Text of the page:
Breakfast Briefing: 5 things for PR pros to know on Wednesday morning

Cuomo briefings to go virtual; States to sue Facebook; Pringles calls John Oliver’s bluff.

Breakfast Briefing: 5 things for PR pros to know on Wednesday morning

The latest on getting back to normal: A COVID-19 vaccine developed by China's Sinopharm was found to be 86% effective, according to health authorities in the United Arab Emirates, which began Phase 3 human trials in July. The results follow positive showings by vaccines from Pfizer and BioNTech, AstraZeneca and Moderna. However, Sinopharm and the UAE have not released detailed data. Plus: U.K. authorities say people with a history of severe allergic reactions should not take Pfizer's vaccine.

New York Governor Andrew Cuomo's daily press briefings, which gained a national following in the early stages of the coronavirus pandemic this spring, are getting a significant makeover. Cuomo will no longer hold in-person briefings due to rising COVID-19 cases and revised Centers for Disease Control and Prevention guidelines. Instead, Cuomo is expected to hold remote briefings with dialed-in reporters at least three times a week, according to the New York Post.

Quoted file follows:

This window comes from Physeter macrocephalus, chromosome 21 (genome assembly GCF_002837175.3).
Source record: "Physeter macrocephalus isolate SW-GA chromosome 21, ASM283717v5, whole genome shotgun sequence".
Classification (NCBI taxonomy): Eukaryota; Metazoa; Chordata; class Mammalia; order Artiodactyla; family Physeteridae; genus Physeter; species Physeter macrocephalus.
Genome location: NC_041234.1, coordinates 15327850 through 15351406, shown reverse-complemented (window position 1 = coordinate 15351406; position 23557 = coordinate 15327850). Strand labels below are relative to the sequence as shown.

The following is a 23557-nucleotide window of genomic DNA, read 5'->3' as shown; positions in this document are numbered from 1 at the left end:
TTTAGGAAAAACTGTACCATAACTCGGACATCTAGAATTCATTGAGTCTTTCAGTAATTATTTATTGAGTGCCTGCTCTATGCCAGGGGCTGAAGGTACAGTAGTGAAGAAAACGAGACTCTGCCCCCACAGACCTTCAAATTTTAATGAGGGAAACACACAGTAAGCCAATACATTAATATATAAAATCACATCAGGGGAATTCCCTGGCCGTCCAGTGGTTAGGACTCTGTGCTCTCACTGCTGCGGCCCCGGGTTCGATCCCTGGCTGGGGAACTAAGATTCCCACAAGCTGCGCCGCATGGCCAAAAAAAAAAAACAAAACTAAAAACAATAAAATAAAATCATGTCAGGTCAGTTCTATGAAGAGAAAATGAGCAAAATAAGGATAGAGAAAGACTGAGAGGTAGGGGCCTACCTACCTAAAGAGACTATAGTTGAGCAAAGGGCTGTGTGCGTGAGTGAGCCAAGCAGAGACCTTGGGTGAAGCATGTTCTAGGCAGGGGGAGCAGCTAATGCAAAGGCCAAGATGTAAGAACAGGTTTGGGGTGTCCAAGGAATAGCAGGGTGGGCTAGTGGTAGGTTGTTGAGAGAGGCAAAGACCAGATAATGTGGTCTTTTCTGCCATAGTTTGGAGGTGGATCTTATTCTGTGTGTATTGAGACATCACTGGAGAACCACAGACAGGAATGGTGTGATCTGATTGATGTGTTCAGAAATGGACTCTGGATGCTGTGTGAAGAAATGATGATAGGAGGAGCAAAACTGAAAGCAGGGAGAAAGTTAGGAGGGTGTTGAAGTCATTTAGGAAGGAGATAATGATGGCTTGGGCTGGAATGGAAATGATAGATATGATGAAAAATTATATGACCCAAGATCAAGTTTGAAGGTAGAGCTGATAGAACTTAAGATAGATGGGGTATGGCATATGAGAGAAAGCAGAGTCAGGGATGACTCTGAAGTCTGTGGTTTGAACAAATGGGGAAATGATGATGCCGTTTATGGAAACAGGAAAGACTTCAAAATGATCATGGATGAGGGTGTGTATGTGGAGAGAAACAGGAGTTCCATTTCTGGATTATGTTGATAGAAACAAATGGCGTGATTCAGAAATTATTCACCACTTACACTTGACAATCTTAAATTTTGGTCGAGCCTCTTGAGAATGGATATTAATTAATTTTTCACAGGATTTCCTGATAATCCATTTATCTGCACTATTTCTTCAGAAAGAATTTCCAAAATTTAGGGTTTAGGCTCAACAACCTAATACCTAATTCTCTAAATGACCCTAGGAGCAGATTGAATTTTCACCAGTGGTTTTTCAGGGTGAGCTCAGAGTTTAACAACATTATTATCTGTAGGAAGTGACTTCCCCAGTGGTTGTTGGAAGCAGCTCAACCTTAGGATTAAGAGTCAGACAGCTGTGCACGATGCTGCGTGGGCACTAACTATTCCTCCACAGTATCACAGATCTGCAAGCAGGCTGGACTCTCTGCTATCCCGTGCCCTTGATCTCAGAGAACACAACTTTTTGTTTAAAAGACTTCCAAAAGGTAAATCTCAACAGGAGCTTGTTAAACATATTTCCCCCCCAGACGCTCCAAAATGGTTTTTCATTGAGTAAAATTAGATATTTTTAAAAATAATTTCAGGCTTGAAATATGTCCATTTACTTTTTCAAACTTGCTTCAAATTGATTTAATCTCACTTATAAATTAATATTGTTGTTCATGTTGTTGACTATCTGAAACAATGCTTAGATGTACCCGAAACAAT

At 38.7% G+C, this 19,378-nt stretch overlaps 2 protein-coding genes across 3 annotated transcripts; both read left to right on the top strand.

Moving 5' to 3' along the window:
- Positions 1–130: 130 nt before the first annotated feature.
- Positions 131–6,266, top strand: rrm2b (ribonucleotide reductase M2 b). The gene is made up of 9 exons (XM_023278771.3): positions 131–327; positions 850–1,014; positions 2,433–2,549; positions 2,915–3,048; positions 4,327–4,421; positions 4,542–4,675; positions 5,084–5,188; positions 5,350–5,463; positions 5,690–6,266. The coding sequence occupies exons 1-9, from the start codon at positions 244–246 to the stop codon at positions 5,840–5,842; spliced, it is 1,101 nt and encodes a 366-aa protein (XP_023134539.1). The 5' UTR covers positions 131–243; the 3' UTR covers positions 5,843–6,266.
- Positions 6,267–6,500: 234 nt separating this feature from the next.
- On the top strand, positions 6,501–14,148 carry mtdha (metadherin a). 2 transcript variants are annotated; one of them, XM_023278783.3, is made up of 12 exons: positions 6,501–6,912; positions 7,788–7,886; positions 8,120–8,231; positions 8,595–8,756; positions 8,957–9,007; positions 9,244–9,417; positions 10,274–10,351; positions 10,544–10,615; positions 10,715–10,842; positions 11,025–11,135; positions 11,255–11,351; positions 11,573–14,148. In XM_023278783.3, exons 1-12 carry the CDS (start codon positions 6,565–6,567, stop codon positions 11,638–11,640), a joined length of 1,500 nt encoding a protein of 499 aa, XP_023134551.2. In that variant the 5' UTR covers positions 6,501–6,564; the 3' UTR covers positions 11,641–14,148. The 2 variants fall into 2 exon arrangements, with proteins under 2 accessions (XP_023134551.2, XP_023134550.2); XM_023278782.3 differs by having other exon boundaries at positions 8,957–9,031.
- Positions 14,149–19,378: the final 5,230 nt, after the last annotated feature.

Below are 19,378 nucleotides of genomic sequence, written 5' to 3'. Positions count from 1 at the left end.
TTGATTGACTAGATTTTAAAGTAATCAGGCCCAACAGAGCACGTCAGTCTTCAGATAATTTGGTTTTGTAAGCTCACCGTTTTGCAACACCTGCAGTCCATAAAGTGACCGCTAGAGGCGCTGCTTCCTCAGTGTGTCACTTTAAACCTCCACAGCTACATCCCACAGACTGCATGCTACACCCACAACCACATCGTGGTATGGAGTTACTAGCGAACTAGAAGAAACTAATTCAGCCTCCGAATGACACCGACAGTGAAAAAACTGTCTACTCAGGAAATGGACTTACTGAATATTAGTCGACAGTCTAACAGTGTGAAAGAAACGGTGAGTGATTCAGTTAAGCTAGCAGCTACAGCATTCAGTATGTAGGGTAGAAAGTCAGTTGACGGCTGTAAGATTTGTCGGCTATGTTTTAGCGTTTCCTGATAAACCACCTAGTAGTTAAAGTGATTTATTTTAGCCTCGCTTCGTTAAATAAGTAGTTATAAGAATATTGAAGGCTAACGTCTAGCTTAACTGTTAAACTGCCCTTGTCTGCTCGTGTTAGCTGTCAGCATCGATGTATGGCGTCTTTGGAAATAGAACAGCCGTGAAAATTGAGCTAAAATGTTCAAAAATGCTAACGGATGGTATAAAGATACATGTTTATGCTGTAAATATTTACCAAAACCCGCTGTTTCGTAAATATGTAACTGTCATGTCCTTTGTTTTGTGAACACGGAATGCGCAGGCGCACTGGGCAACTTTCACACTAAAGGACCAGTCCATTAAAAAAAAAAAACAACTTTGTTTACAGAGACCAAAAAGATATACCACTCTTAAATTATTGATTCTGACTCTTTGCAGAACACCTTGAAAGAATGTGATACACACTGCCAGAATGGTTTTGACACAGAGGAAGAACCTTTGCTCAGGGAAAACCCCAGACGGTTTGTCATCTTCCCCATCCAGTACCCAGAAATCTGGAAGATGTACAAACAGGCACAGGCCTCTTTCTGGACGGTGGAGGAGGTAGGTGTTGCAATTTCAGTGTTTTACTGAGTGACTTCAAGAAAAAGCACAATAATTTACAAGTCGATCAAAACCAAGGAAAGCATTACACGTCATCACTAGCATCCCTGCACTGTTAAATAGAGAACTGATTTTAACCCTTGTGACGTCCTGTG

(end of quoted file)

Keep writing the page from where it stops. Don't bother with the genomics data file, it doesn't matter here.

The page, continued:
What to watch today: New York and other states are expected to sue Facebook as early as Wednesday over alleged antitrust violations. At the center of the cases are Facebook's $1 billion acquisition of Instagram eight years ago and its $19 billion deal for WhatsApp in 2014.

You know you've been following every twist and turn of this story. Pringles has called "Last Week Tonight" host John Oliver's bluff and not only revealed what its mascot looks like from the neck down, but pledged to match Oliver's $10,000 donation to Feeding America. Oliver's weirdly obsessive video about the brand mascot had received more than 3.5 million views on YouTube as of Tuesday evening, according to The Hollywood Reporter.

DoorDash sold shares at an initial public offering price of $102 apiece, giving the company a $32.4 billion valuation. DoorDash initially said it expected to sell shares at between $90 and $95, according to CNBC, which cited confidential sources. The above-the-range IPO price is a sign of both a healthy food-delivery and IPO market, according to The Wall Street Journal.

Have you registered with us yet?

Register now to enjoy more articles and free email bulletins

Already registered?
Sign in